One of the interesting shifts has been away from the breast self exam in favor of breast self awareness. The idea behind breast self awareness is that a woman should be aware of how her breasts normally look and feel, so that she can report any changes to her doctor. This differs from the breast self exam, which is a structured procedure of how women should be evaluating their breasts on a regular basis. Many women feel uncomfortable doing a breast self exam, unsure of what they should be looking for. Research found that not only did breast self exams not reduce the number of deaths from breast cancer, but it actually increased the detection of non-cancerous lesions, which required further evaluation, such as a breast biopsy. This research has contributed to the change in recommendations away from self breast exams and toward self breast awareness.

But then I think about the countless stories that I have heard of women, including my patient, who found their own breast cancer by doing a breast self exam. I hear her words echoing back, “That pamphlet saved my life. I wouldn’t be around today if it wasn’t for that…” and I wonder how she would feel about the change in recommendations.

For those of us with friends or family members who have been diagnosed with breast cancer, or with personal diagnoses of breast cancer ourselves, National Breast Cancer Awareness Month can feel empowering, overwhelming, or even stifling. And with the statistic of 1 in 8 women developing breast cancer in the United States, breast cancer is a disease that should feel relevant, even if one does not have a “personal connection” so to speak. Perhaps for all those who don’t see the relevance, they can think of this October as Breast Awareness Month, and instead of focusing on this disease they can focus on the breast awareness which might someday save their lives.

BRCA testing for all Jews? BRCA testing for everyone?

news 2Co-written by PJGH genetic counselors Estie Rose and Chani Wiesman

This week was a very busy and exciting week for us at the Program for Jewish Genetic Health (PJGH)!  Late last week, the New York Times published two articles describing the findings and ramifications of published research conducted by renowned geneticists in the US and Israel. The first article describes a study done by Dr. Ephrat Levy-Lahad at Shaare Zedek hospital, who concluded that ALL Ashkenazi (Eastern European) Jewish individuals should be tested for BRCA mutations—not just those individuals with family histories of breast and/or ovarian cancers. Since about 1 in 40 Ashkenazis will carry a cancer-predisposing BRCA mutation, genetic testing was suggested for everyone at a young age.  Then, in case a mutation is present, it is better to find out at a preventable stage.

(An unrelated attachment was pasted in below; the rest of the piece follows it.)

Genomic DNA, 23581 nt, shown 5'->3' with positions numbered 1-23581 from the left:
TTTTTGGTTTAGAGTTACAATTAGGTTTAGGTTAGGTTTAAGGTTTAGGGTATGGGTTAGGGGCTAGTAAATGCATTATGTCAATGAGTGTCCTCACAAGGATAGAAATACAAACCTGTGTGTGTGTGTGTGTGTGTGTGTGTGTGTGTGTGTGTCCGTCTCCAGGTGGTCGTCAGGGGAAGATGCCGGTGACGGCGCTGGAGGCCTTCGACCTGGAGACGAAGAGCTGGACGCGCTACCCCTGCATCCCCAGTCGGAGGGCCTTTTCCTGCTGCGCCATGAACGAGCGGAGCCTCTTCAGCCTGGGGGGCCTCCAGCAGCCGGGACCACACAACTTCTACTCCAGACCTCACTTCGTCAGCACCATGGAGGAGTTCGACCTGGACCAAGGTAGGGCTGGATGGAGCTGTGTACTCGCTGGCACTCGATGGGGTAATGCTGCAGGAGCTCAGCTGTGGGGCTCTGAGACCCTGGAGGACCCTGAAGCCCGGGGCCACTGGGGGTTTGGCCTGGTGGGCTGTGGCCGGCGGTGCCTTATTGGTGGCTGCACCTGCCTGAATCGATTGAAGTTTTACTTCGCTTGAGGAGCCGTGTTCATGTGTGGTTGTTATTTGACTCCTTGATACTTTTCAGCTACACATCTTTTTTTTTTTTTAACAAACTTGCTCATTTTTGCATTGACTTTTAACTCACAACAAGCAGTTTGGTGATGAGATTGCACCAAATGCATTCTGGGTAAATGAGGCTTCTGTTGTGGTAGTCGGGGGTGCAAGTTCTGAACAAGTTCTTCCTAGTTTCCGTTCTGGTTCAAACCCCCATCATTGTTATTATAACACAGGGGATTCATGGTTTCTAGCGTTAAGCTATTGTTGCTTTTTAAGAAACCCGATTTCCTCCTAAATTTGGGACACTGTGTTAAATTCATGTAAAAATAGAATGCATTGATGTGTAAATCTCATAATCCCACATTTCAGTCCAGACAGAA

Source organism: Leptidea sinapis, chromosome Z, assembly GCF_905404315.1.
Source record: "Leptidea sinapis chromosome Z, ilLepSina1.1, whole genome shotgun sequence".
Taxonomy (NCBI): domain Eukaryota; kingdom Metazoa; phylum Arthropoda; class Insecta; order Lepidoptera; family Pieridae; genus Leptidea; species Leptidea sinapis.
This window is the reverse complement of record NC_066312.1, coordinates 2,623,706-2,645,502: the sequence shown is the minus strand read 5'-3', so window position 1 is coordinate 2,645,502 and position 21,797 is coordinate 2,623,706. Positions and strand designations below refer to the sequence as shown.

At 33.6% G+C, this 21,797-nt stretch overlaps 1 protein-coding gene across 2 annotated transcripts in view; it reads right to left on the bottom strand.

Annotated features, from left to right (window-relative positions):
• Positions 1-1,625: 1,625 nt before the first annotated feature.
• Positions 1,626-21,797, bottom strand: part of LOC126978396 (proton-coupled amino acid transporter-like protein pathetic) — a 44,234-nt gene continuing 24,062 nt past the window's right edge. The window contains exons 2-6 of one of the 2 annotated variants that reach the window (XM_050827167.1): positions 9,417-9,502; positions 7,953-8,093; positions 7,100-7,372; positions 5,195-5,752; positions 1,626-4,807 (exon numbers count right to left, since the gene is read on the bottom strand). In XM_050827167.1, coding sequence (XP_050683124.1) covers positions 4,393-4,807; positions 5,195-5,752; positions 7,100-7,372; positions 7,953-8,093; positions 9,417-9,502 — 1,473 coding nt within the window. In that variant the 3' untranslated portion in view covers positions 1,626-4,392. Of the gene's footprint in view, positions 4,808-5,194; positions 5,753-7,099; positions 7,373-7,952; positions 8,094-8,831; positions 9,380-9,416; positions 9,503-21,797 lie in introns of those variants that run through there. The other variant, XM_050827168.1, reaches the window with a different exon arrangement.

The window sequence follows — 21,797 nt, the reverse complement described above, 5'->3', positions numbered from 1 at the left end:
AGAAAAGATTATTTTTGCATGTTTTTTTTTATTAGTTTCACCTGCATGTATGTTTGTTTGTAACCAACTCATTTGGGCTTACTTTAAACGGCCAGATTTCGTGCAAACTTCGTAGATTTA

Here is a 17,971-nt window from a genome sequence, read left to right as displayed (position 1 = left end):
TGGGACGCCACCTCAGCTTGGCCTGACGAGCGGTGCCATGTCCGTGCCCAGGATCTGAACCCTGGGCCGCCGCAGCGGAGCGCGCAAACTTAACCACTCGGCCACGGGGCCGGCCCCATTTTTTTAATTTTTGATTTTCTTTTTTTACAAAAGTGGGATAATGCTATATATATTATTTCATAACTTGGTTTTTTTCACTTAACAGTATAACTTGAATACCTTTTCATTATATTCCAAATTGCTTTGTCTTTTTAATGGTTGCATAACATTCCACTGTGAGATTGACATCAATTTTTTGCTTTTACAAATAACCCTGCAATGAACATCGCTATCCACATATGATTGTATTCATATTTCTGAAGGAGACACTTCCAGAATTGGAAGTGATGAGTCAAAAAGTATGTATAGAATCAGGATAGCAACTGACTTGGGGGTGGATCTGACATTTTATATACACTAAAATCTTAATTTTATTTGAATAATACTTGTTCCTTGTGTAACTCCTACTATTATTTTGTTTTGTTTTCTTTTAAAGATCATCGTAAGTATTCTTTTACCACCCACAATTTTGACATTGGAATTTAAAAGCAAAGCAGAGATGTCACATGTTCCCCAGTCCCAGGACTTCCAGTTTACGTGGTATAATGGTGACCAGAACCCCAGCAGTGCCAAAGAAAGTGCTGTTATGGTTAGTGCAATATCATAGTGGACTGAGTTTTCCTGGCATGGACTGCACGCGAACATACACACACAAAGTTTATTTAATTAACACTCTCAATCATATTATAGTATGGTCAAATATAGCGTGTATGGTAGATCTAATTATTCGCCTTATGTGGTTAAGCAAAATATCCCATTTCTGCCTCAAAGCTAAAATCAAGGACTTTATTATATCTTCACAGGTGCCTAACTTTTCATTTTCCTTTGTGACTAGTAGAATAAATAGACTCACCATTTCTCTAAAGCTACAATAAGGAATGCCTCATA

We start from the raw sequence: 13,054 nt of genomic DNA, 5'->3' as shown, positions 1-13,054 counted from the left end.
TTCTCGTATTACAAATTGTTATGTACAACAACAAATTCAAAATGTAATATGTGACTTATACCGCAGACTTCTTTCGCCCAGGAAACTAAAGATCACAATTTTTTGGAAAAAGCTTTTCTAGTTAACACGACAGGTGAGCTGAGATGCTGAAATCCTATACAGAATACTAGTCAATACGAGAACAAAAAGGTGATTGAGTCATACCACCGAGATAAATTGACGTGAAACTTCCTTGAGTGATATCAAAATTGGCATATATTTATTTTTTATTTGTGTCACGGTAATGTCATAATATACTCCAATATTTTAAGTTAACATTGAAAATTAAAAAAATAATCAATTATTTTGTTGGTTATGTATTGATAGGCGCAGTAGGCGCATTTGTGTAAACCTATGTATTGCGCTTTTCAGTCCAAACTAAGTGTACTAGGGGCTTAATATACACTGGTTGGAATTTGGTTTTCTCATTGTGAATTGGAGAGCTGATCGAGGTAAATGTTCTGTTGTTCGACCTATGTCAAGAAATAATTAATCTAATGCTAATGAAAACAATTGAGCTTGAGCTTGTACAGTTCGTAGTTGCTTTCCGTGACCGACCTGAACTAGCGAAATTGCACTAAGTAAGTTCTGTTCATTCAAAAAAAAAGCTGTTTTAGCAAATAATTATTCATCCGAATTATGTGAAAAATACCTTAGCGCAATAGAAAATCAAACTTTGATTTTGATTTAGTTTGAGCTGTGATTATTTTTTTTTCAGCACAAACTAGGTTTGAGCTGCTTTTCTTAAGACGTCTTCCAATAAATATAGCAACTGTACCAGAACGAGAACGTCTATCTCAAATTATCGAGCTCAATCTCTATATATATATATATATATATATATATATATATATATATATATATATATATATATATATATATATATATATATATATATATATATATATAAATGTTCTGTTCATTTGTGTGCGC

The second article quotes the scientist who discovered BRCA’s association with cancer and who partnered on the Israeli study, Dr. Mary –Claire King. Dr. King’s statements took this one step further, as she called for screening all American woman 30 or older regardless of race or ethnic background—not just Ashkenazis!

Our inboxes have been flooded and the phones have been ringing all week with inquires about these articles.  So how do we feel about these statements? If you have been listening to the news, the media made it sound like these are new ‘guidelines’ or ‘recommendations,’ but we prefer the word ‘opinions.’ These opinions come from a good place, where people want to prevent illness, but they are also somewhat controversial and may be considered by some to be extreme.

For starters, we think it is important to take a step back and spell out what’s so important about BRCA in the Jewish community.  After that, we will get to the “PJGH response” to these studies.

We have spoken about BRCA many (many, many!) times in this blog, but we never actually told you why it is related to the Jewish community (our oversight!). BRCA1 and BRCA2 mutations (mistakes in the genes) cause a significantly increased risk for breast and ovarian cancer, as well as some other cancers.  Just like there are certain mutations for other diseases that are more common in the Ashkenazi Jewish population, there are three specific mutations in the BRCA genes that are more commonly found in the Ashkenazi Jewish population. Numerous studies have found that between 1 in 40 and 1 in 100 Ashkenazi Jews will carry one of those three BRCA mutations and are therefore likely at an increased risk for cancer. If someone is Ashkenazi Jewish and has a BRCA mutation, the vast majority of the time, it is one of those three mutations. Furthermore, that 1 in 40 – 1 in 100 carrier frequency holds true regardless of personal or family history of cancer. So if you take any random group of 100 Ashkenazi Jews, 1 or 2 of them is likely to carry a BRCA mutation, even if he/she doesn’t have a personal or family history of cancer.

This is a big deal, and it’s a huge community issue.

So what is our current response?

Genetic testing: A personal decision